Cuc Thi Lam PSM, JP Part11
|First name||Cuc Thi|
|Last name||Lam PSM, JP Part11|
|Country of Origin||Vietnam|
|Date of Birth||20/04/52|
|Year of Arrival in Australia||1978|
|Submitted by||Cuc Thi Lam PSM, JP|
In Kuala Lumpur I decided that I couldn’t set foot onto new soil, into a new country empty-handed. Minh and I had literally nothing save the clothes on our back. Walking around the refugee camp I remember having seen a shiny red suitcase at one of the market stalls. I decided I wanted it, so we could look as if we possessed something. So I traded my wedding ring. With the money I had left over, I bought some material to make shirts so Minh and I would look presentable when we arrived in our new homeland.
When we set foot in Australia I remembered the amazing feeling. I describe it as being like a bird set free after living its life in a cage. A government bus transported us to the Midway Hostel in Maribyrnong where we were to spend the next 6 months of our lives settling in.
The first few months were a struggle, to say the least. The Western food was difficult to digest and frequently caused indigestion and a lack of appetite. I had no clue as to the services available around the hostel, save the bus that picked up at the hostel and stopped off at the supermarket. Before I had arrived, I had looked at books and
magazines and day dreamed and imagined what Australia would be like and how we would fit in. Australia proved to be a huge culture shock.
Minh and I decided to return to study. We both believed strongly that education would be the only way to offer our children the best future and allow us to conquer our environment. Minh decided to study to be a Doctor of Chiropractic, and I went on to complete a Bachelor of Arts degree. At the same time, we both had to work to support ourselves and our future children. Minh found a job at St Vincents Hospital as a clerk and I worked as a Teacher’s aid. We both took English classes to conquer the language barrier, but our study and work environment forced us to pick up the English language quickly.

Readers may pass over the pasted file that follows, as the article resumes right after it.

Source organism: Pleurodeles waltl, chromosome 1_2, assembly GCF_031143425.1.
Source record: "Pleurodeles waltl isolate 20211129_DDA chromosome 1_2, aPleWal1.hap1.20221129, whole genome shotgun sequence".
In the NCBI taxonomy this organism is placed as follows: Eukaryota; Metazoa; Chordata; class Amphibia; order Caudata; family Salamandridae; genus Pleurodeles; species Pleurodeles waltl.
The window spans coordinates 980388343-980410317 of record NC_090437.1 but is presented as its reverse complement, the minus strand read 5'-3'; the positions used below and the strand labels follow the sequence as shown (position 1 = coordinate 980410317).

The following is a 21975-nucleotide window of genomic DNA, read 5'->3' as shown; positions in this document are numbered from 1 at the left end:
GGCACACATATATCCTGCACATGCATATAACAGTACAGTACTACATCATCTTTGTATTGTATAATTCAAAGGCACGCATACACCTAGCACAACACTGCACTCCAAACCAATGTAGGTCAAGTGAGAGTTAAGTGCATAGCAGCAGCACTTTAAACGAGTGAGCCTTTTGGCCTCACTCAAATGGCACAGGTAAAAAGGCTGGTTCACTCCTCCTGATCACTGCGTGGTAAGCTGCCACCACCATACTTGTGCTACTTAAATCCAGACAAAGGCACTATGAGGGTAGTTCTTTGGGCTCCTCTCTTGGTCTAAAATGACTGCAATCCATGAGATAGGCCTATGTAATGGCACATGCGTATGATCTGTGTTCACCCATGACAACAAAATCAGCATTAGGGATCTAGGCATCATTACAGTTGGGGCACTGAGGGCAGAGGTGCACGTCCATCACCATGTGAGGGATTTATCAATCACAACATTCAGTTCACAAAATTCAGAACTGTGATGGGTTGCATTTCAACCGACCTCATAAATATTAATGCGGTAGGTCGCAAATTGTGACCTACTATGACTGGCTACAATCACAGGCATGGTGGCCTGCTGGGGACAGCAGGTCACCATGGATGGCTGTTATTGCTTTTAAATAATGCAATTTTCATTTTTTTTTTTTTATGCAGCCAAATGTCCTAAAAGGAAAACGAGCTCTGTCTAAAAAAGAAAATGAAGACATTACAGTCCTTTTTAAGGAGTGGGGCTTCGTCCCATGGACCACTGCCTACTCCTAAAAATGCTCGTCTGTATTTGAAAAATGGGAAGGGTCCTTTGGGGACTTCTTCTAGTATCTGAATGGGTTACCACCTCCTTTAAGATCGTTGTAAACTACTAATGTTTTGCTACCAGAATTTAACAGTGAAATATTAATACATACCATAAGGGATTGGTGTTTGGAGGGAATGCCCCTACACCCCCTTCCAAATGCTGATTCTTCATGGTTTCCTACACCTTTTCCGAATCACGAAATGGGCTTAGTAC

I gave birth to my first born son, Phillip in 1979. Our f,rrst year of arrival. Two more children were to follow, my daughter Carolyn in 1980, and finally my youngest Andrew in 1988. I remember waiting to catch the bus to the hospital to give birth to my daughter as we had no car, and were unaware of any other services and alternatives to travel. It was during these younger years that I would work three different jobs to keep the family alive while studying in my spare time and at night. Our first accommodation was a flat on the 3rd floor in Kensington Housing
Commission. The rooms were tiny and we all had to share the same room and bed. I recall, while catching the lift with my husband, a middle aged man and woman stared at us as we entered. The man glared at us and said “Go back home”, then spat on us. This happened often in the first few years. However, it was during these years that we
also made the most wonderful and loyal friends amongst the Australians that helped us settle in. We remain close friends with them still. We raised our children to play with their children and spent many family functions together.
In order to give back and contribute to a country and society that has accepted myself and my family I have dedicated myself to helping others in similar situations. In 2002, I received the Public Service medal and in 2007 was on the Victorian Honour Roll Of Women. I worked as a councillor of Maribyrnong from 2000 to 2003. I am proud of these achievements and that of my family. My husband is now a qualified and practising Chiropractor. My daughter, Carolyn is a registered pharmacist, while Andrew is studying Pharmacy. My eldest, Philip works in a comfortable government job and is happily married.
I know I am very lucky to be here. I believe that God let me live so that I could make a difference in the lives of others. I want my children to do the same, to give back as thanks and gratitude for all this country has given us, especially our freedom.